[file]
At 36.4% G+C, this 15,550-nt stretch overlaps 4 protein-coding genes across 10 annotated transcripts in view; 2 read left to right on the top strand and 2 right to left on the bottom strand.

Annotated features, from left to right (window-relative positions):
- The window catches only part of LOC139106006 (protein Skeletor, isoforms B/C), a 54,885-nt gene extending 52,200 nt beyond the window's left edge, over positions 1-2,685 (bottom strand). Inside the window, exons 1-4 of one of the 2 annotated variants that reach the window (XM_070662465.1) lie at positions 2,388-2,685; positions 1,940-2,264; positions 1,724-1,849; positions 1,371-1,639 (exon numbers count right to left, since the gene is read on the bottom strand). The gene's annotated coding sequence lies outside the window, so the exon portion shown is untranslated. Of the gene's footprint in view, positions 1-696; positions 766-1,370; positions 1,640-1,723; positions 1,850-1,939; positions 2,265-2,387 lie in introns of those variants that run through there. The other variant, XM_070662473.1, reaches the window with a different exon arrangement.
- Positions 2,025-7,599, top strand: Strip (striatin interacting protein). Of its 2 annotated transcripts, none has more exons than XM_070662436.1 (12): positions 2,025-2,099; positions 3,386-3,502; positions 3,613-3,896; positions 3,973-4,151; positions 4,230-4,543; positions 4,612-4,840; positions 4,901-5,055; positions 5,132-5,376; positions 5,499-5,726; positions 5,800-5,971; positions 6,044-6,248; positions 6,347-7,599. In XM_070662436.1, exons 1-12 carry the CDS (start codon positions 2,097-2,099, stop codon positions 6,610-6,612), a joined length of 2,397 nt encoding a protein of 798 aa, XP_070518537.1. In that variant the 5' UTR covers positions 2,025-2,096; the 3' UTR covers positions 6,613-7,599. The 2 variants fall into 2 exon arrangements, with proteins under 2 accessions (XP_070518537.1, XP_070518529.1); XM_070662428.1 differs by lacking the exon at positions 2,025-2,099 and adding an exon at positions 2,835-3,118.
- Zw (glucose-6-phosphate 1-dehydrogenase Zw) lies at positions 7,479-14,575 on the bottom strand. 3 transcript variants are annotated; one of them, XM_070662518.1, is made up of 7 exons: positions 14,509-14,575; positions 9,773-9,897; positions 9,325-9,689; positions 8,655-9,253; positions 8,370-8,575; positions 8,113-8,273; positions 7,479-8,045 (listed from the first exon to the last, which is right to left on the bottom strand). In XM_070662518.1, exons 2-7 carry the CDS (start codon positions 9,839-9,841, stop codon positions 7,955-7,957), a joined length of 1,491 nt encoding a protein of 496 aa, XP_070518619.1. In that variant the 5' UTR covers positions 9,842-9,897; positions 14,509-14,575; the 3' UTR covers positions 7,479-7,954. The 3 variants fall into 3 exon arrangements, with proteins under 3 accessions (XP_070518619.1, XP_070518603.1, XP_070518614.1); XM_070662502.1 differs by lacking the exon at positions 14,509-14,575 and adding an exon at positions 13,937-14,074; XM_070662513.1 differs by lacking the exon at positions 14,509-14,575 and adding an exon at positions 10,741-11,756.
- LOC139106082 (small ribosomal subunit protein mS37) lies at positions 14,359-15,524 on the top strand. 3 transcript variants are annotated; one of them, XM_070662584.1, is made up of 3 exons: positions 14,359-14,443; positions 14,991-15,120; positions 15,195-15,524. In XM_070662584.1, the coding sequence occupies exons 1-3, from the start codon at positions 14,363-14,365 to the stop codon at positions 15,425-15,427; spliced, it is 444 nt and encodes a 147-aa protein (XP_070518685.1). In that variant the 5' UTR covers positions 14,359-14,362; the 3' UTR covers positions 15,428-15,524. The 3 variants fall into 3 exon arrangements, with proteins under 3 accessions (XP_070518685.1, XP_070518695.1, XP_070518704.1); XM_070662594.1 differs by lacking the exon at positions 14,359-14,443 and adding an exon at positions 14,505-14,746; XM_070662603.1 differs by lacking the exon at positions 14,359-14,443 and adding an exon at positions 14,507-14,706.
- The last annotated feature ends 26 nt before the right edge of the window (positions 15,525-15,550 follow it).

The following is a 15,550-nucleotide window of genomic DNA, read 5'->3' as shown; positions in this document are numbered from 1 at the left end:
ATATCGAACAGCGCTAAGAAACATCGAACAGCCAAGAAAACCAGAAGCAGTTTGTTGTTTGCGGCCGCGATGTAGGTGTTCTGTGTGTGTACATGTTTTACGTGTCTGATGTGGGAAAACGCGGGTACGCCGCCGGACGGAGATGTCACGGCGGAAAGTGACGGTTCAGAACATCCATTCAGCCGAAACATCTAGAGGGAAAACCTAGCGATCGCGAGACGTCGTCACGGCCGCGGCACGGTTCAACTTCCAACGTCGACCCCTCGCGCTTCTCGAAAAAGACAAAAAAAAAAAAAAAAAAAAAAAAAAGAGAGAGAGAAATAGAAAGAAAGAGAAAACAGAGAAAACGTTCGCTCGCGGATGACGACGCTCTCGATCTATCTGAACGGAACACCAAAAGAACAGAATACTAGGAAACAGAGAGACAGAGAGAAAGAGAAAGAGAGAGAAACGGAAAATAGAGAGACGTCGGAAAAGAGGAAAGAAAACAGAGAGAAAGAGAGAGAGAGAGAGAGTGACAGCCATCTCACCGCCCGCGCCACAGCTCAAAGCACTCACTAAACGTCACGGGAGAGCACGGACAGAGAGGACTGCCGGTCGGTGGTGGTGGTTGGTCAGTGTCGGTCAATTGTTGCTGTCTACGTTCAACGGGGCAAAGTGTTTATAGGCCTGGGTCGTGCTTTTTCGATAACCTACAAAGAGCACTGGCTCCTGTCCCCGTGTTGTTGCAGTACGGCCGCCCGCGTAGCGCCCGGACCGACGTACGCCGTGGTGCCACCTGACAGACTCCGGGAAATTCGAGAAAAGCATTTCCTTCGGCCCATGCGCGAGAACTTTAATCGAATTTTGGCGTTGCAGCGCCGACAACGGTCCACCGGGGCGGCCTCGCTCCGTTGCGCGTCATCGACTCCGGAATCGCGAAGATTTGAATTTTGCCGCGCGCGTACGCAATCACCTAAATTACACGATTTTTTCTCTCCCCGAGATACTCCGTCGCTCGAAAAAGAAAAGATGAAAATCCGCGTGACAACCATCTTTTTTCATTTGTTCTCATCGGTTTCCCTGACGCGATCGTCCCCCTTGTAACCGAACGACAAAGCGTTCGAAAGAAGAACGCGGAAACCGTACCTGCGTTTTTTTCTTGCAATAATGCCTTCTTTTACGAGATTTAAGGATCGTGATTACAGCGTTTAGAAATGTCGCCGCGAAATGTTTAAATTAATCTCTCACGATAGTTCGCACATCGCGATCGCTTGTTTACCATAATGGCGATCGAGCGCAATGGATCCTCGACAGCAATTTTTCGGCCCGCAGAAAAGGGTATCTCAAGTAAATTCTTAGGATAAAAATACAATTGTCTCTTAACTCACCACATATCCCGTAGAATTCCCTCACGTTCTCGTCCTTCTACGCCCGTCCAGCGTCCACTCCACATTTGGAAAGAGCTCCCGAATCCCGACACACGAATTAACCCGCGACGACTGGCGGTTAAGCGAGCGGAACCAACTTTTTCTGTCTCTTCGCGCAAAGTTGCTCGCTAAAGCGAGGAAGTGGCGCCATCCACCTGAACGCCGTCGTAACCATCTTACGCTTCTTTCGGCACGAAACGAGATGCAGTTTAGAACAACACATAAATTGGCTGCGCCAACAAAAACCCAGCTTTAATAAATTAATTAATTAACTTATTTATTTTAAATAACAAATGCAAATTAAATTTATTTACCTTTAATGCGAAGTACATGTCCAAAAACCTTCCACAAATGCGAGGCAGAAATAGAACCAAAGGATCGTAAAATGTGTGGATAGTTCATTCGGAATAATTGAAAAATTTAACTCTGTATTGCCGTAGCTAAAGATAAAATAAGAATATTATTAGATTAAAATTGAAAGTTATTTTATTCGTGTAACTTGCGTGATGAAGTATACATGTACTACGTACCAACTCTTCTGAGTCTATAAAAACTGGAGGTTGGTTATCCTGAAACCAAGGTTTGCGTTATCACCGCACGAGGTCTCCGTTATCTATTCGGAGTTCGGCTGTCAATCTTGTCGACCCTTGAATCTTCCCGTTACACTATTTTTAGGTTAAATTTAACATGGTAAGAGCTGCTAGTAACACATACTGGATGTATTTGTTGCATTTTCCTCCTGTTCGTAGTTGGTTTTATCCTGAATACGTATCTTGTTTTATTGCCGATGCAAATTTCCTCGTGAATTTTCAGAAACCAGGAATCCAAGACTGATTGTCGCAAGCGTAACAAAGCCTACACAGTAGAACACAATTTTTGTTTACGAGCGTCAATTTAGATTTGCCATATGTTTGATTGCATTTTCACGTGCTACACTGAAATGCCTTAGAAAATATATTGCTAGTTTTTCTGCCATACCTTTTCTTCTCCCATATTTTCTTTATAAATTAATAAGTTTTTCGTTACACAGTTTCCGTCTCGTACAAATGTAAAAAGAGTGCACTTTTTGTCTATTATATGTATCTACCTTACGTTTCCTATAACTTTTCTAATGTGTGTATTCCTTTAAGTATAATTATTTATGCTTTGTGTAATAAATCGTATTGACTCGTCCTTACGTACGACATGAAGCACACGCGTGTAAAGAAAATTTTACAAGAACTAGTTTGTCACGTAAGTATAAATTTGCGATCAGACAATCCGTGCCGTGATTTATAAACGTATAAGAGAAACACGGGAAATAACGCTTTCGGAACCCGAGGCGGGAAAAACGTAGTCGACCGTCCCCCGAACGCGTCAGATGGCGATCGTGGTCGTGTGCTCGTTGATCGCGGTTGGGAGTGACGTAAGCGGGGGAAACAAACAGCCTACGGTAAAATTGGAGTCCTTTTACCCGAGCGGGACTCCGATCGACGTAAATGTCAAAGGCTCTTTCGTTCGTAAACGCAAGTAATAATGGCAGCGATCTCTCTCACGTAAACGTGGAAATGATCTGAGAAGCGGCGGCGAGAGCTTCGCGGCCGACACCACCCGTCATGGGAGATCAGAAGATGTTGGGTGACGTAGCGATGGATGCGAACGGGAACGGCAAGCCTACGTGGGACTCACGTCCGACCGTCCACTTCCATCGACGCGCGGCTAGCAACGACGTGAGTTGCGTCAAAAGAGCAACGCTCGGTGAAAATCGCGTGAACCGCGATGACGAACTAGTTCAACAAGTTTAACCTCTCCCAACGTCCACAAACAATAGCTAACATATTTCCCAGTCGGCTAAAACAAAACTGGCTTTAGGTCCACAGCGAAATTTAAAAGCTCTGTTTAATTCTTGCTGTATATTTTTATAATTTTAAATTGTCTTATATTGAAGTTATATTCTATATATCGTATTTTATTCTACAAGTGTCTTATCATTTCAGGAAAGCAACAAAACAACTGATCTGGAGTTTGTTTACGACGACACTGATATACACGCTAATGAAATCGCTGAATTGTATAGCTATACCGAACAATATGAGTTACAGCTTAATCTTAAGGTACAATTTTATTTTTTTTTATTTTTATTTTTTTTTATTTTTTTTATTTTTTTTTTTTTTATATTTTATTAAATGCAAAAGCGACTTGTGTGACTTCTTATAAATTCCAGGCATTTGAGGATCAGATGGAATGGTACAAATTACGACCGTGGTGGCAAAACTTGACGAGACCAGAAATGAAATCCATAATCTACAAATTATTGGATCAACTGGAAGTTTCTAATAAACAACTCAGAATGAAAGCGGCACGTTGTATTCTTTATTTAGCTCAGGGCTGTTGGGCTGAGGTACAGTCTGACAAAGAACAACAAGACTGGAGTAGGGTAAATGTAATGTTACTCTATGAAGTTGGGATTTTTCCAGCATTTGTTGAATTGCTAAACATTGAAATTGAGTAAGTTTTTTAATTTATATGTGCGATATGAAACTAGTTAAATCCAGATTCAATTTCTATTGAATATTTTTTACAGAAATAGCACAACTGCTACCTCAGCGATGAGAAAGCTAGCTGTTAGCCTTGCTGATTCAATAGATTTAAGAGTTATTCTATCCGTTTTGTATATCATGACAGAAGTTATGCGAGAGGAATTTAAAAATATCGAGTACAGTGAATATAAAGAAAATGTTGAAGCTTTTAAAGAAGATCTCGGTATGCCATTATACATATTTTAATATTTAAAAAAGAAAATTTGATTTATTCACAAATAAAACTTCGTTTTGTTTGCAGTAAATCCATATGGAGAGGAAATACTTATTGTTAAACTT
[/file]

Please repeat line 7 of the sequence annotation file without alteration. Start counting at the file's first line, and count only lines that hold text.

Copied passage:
- The last annotated feature ends 26 nt before the right edge of the window (positions 15,525-15,550 follow it).